Gypsum school narrows ‘achievement gap’
Vail, CO Colorado
GYPSUM, Colorado – Gypsum Elementary recently won $10,000 for narrowing the so-called “achievement gap” between students who fall above and below the poverty level.
Each year, the state Department of Education looks at schools with a high percentage of students from low-income families to see which schools made the most progress in reducing the disparity in standardized test scores among students from different economic backgrounds.
Of roughly 650 Colorado schools eligible for a grant through the No Child Left Behind Act, Gypsum made the biggest strides in closing the achievement gap between 2009 and 2010.
That’s why the state recently dubbed the Gypsum Elementary the “National Title I Distinguished School for Closing the Achievement Gap.” The school won $10,000 to continue its efforts, a plaque, a banner and a trip for two staff members to an education conference in Florida.
“The award is just kind of a recognition of the hard work my teachers and kids have been doing,” Principal Mitch Forsberg said.
School were eligible for the award if at least 40 percent of students qualified for free or reduced lunches – a measure the state uses to gauge a school’s poverty level. Also, at least 30 percent of students had to be minorities.
At Gypsum Elementary, 64 percent of students qualified for free or reduced lunch and 71 percent of all students were Latinos in 2009-10.
The state looked at the percentage of students who scored partially proficient or higher on the reading and math portions of the Colorado Student Assessment Program test.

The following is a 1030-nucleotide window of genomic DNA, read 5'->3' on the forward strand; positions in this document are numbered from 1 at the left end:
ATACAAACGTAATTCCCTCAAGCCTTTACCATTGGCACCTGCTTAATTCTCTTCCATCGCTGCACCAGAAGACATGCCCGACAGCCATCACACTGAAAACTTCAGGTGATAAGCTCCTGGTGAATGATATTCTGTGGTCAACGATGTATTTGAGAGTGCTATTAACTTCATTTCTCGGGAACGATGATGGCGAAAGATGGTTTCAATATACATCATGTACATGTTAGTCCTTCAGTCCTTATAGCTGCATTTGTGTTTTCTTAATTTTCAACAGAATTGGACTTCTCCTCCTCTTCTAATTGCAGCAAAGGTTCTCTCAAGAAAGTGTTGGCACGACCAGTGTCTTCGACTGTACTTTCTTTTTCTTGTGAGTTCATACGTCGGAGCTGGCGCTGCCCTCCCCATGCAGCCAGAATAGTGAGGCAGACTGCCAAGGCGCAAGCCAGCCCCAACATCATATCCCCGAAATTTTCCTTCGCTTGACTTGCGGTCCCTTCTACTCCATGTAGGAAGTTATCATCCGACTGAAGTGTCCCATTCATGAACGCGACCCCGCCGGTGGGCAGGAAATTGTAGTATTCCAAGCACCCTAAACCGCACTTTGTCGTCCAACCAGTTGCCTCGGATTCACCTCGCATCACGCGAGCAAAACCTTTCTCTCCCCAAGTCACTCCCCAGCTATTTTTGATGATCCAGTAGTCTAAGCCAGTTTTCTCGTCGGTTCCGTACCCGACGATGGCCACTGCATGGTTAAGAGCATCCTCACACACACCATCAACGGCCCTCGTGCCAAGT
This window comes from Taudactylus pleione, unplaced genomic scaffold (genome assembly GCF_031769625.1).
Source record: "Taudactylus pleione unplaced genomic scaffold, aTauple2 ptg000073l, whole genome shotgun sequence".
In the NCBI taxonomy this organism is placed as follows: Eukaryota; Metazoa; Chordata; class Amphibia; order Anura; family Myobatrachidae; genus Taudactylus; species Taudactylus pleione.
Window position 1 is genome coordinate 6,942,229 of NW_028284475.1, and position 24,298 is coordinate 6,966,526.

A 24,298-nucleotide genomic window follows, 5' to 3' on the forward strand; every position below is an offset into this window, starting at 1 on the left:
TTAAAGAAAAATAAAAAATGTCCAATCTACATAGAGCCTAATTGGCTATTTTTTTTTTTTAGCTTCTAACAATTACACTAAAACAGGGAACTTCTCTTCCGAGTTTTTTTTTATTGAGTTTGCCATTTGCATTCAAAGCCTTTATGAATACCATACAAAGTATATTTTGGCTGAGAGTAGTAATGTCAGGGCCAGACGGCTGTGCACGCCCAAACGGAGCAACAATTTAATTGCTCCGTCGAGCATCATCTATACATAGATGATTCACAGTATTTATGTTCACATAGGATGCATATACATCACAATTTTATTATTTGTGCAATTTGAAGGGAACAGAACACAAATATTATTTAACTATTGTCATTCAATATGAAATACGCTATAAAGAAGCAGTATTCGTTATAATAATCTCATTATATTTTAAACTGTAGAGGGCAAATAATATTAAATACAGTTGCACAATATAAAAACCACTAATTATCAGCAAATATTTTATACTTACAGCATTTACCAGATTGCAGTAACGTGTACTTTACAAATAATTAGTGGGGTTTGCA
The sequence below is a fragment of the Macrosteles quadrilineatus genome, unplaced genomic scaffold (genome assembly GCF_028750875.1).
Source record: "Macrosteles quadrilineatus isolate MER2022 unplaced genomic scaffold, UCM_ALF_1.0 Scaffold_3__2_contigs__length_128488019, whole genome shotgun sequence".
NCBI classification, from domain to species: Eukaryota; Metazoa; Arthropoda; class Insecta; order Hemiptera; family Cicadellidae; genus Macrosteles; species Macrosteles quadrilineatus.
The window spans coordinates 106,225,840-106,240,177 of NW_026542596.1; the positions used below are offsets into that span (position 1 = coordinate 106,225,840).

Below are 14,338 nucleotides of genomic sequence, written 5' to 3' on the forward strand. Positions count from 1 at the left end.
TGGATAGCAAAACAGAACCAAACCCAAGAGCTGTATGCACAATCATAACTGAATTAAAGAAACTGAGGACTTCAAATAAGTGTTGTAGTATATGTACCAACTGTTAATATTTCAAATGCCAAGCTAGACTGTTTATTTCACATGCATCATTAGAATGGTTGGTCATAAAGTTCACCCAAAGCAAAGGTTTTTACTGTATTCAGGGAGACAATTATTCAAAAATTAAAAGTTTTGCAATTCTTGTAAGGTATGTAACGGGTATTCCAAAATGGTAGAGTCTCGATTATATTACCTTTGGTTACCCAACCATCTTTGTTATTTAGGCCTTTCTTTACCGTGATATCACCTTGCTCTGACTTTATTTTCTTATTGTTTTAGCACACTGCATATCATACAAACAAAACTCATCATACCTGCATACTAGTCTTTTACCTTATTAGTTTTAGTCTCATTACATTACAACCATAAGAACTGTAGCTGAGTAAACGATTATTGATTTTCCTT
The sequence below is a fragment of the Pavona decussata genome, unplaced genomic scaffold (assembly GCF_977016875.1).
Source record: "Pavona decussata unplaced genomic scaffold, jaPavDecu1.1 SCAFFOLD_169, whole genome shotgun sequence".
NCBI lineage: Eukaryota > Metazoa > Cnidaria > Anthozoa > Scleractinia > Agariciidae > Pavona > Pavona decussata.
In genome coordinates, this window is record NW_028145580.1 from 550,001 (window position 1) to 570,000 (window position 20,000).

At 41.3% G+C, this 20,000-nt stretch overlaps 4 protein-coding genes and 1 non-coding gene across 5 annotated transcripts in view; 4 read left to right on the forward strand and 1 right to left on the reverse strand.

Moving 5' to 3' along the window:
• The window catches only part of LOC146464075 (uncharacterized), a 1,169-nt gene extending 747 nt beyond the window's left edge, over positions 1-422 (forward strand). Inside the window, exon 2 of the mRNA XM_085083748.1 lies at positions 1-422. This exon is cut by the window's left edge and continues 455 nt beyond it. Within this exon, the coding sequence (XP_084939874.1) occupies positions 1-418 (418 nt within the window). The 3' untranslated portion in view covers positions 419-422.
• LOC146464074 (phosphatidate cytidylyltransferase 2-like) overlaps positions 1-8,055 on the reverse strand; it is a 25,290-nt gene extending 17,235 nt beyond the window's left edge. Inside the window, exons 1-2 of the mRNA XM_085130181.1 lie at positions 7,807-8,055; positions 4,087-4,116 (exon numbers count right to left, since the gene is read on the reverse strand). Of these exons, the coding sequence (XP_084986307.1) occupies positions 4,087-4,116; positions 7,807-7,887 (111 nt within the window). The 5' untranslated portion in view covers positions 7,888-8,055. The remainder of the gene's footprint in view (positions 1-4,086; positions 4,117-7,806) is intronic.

In 2009, the percentage of poverty-level students who met that mark was about 8.89 percentage points lower than the percentage of non-poverty level students who reached that goal.
In 2010, that disparity dropped to 4.45 percentage points.
“They basically cut that gap in half,” said Judy Huddleston, a state consultant involved in the grant process. “That’s incredible.”
Forsberg said it’s hard to point to a single thing the school did to close the gap.
The school’s focus on reading intervention – breaking students who struggle with reading into small groups to work on their problem areas – may have played a role, teachers say.
“I think our teachers are really good at pinpointing student needs, and I believe they work hard to develop good quality instruction to address those needs,” reading teacher Melissa Garvey said.
Schools with high poverty rates tend to face extra hurdles when it comes to reading.
“I think one of the challenges is many of the students don’t have books in their home,” reading teacher Margaret Edwards said.
To get more books into the home, the school has done things like subscribe to BookFlix, an online program that reads books to kids.
Although Gypsum elementary has made strides toward closing the achievement gap, teachers say there’s more work to be done.
Several teachers have ideas for what to do with the $10,000 the school won.
Edwards said the money could go toward keeping the school’s library open during the summer.
“One of the challenges we face is what they call the ‘summer slide.’ We get kids up to this point,” she said, gesturing toward the sky with her hand. “If they don’t read over the summer, they slide back.”
Staff Writer Sarah Mausolf can be reached at 970-748-2928 or email@example.com.